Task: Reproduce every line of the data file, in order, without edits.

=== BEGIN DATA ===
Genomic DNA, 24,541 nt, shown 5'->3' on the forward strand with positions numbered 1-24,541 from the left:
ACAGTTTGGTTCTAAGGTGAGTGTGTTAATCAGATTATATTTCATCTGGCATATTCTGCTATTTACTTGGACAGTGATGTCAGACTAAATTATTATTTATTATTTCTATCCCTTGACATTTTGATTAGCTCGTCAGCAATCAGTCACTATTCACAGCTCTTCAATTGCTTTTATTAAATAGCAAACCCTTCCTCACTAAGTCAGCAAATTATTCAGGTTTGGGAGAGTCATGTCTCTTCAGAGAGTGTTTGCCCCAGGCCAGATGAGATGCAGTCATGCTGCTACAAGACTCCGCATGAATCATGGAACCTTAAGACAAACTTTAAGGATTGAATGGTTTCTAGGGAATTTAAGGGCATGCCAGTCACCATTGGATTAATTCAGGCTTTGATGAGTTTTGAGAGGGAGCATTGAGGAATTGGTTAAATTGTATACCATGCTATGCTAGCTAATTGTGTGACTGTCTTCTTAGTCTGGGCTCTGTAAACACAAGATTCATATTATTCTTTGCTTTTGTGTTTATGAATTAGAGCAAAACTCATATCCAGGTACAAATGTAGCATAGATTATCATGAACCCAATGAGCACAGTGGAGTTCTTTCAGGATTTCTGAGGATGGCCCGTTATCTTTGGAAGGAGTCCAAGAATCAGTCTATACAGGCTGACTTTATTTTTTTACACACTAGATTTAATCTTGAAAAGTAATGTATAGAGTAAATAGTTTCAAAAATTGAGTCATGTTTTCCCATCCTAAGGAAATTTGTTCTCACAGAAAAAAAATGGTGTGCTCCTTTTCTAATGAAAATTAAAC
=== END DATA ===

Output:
Genomic DNA, 24,541 nt, shown 5'->3' on the forward strand with positions numbered 1-24,541 from the left:
ACAGTTTGGTTCTAAGGTGAGTGTGTTAATCAGATTATATTTCATCTGGCATATTCTGCTATTTACTTGGACAGTGATGTCAGACTAAATTATTATTTATTATTTCTATCCCTTGACATTTTGATTAGCTCGTCAGCAATCAGTCACTATTCACAGCTCTTCAATTGCTTTTATTAAATAGCAAACCCTTCCTCACTAAGTCAGCAAATTATTCAGGTTTGGGAGAGTCATGTCTCTTCAGAGAGTGTTTGCCCCAGGCCAGATGAGATGCAGTCATGCTGCTACAAGACTCCGCATGAATCATGGAACCTTAAGACAAACTTTAAGGATTGAATGGTTTCTAGGGAATTTAAGGGCATGCCAGTCACCATTGGATTAATTCAGGCTTTGATGAGTTTTGAGAGGGAGCATTGAGGAATTGGTTAAATTGTATACCATGCTATGCTAGCTAATTGTGTGACTGTCTTCTTAGTCTGGGCTCTGTAAACACAAGATTCATATTATTCTTTGCTTTTGTGTTTATGAATTAGAGCAAAACTCATATCCAGGTACAAATGTAGCATAGATTATCATGAACCCAATGAGCACAGTGGAGTTCTTTCAGGATTTCTGAGGATGGCCCGTTATCTTTGGAAGGAGTCCAAGAATCAGTCTATACAGGCTGACTTTATTTTTTTACACACTAGATTTAATCTTGAAAAGTAATGTATAGAGTAAATAGTTTCAAAAATTGAGTCATGTTTTCCCATCCTAAGGAAATTTGTTCTCACAGAAAAAAAATGGTGTGCTCCTTTTCTAATGAAAATTAAAC